Imagine if Double Indemnity was directed by a drug induced Chuck Jones. This somewhat describes Francesca Ghermandi's nightmarishly strange and confus...moreImagine if Double Indemnity was directed by a drug induced Chuck Jones. This somewhat describes Francesca Ghermandi's nightmarishly strange and confusing noir thriller. Told through many different perspectives, The Wipeout, is given an experimental feel to maximize the protagonists isolation and confusion. The plot is incomprehensible, but it only adds to the out of control momentum that drives this book on a roller coaster track to limbo.(less)
Just flipping through the pages of House of Leaves is overwhelming. Mark Z. Danielewski tells an incredibly self-indulgent, and unoriginal story(rip o...moreJust flipping through the pages of House of Leaves is overwhelming. Mark Z. Danielewski tells an incredibly self-indulgent, and unoriginal story(rip off of Borges(Death and the Compass(among others) and The Avengers (The House that Jack Built)). In one narrative, The Navidson Record, Danielewski tells rather than shows, putting an enormous gap between the story and the reader. The characters are vastly undeveloped when the plot is all about the human psyche. The other narrative is a plot-less diary all about an unremarkable poser having sex with babes(This is incredibly tedious, and I often found myself skipping large portions of text.) With this negative view of the book, it might seem strange that I rated it three stars. Those three stars are entirely dedicated to the brilliant technical design of the book, created to perplex and confound the diligent reader. If you don't end up reading House of Leaves, it's worth just taking a look at the unique composition with lines crossed out, words scrubbing every cranny of the page, and some pages with almost no words at all. If you're not up for the formidable challenge of reading House of Leaves, read some Borges, watch some Avengers episodes and you'll be just as fulfilled. (less)
There are two responses to the Illuminatus! trilogy. You either really love it or totally abhor it. The people who love it say it changed their whole...moreThere are two responses to the Illuminatus! trilogy. You either really love it or totally abhor it. The people who love it say it changed their whole way of thinking. They say that this series opened the door to a philosophical journey. The people who hate this book say that it's just a bunch of of nostalgic hippie hooey. I think it's somewhere between these two polar opposites. There is no plot. The characters are thinner than the pulp paper the book is printed on. There are misogynistic depictions of sex. The story switches perspective about every two pages without relevance. These details certainly seem like aspects of some drug-induced late sixties drivel, but don't be mislead, there are some really interesting conspiracy ideas hiding in the boorish, self indulgent text. The complex interconnectedness of the multiple secret societies and head-scratching numerology are interesting concepts, but the tiring silliness and unconventional format keep this from being a fun read.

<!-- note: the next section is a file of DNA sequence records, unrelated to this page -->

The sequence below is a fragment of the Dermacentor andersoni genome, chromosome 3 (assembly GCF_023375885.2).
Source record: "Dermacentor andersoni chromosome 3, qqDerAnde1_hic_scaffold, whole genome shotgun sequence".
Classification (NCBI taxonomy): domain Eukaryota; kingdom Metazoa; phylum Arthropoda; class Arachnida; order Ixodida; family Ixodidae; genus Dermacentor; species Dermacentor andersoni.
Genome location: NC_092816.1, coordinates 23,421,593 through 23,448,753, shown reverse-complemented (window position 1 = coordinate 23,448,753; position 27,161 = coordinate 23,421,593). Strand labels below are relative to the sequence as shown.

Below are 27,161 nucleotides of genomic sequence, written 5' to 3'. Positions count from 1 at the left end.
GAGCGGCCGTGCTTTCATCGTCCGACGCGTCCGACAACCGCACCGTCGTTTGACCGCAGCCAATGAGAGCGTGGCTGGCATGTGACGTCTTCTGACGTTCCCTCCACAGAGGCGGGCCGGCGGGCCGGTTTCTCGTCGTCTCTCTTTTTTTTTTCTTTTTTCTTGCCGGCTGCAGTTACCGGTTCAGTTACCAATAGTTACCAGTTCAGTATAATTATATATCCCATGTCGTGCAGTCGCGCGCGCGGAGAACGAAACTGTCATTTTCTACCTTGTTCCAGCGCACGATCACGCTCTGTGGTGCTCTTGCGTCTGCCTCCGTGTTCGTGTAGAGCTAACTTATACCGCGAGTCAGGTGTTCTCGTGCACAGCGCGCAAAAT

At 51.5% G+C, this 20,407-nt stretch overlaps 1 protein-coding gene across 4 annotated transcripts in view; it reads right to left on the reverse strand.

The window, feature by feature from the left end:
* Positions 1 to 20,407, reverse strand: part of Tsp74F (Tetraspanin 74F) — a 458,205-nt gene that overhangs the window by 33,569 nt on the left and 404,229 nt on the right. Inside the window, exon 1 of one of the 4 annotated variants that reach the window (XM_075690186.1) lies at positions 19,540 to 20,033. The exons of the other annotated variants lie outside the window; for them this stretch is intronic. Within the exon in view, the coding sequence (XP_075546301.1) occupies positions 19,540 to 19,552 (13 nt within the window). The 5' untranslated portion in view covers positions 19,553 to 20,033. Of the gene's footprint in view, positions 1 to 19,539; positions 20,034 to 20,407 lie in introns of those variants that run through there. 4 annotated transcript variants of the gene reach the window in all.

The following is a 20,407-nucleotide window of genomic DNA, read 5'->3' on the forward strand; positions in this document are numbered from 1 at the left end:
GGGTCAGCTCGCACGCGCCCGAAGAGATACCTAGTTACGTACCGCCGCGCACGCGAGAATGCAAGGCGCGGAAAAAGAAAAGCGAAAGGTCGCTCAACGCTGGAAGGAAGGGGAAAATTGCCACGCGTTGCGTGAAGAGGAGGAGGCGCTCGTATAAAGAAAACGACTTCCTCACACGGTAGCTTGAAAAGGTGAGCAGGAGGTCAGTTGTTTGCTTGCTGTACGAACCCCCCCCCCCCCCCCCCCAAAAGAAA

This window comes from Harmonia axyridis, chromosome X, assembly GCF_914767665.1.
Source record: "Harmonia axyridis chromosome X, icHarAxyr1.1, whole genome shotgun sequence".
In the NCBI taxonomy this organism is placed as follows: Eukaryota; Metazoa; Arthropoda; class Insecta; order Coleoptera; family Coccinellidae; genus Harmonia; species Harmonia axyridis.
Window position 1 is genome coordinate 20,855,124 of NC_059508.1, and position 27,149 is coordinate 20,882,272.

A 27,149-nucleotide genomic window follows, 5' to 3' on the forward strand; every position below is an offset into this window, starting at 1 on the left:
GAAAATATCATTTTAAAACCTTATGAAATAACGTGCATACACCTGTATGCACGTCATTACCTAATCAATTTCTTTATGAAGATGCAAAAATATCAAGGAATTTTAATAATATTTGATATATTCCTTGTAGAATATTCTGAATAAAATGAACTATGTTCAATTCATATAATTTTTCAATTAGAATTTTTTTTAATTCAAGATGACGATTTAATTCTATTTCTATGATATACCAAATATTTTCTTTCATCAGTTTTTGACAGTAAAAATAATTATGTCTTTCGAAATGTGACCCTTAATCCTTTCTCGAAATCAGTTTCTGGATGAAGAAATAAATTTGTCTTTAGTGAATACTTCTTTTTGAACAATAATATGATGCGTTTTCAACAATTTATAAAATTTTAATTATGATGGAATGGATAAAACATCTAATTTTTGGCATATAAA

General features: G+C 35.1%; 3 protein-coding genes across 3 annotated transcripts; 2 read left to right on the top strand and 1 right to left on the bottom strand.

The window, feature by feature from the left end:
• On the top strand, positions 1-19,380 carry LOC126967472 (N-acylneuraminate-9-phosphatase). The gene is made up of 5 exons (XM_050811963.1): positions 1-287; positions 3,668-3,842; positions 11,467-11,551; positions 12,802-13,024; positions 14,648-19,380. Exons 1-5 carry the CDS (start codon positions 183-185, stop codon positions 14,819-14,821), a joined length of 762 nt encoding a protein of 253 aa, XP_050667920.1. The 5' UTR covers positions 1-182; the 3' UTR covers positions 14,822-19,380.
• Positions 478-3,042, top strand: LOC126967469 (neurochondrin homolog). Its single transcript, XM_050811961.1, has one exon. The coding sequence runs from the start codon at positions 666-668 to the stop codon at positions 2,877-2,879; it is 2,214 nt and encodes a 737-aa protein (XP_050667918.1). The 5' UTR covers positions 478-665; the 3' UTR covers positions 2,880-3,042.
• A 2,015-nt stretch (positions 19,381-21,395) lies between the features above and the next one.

For those who have hated the first 20 pages and think it's going to get better around page 70- STOP WHILE YOU'RE AHEAD, read Pynchon's The Crying of Lot 49 or Umberto Eco's Foucault's Pendulum. There are great conspiracy novels. This is not one of them.(less)
When I picked up House of Leaves a couple months ago, I expected it to be complex and mystifying fully realizing the labyrinth described. This book li...moreWhen I picked up House of Leaves a couple months ago, I expected it to be complex and mystifying fully realizing the labyrinth described. This book lives up to be everything that House of Leaves failed at. The format of this book is unconventional: scenes and narrators switch back and forth from one another within paragraphs and the whole story is spat out in a stream of consciousness style. Each story within the story is a piece of a vast and intricate puzzle concerning the police's mysterious ties with an underground organization that ritually murders young girls. Also thrown into the mix is a sinister doctor with a dream emulator and some rather hush-hush goings on at an opera house. Unfortunately, the avante garde format can be maddening at times and might throw some readers off, but those who stay will be richly rewarded. I would imagine this novel deserves many re-readings.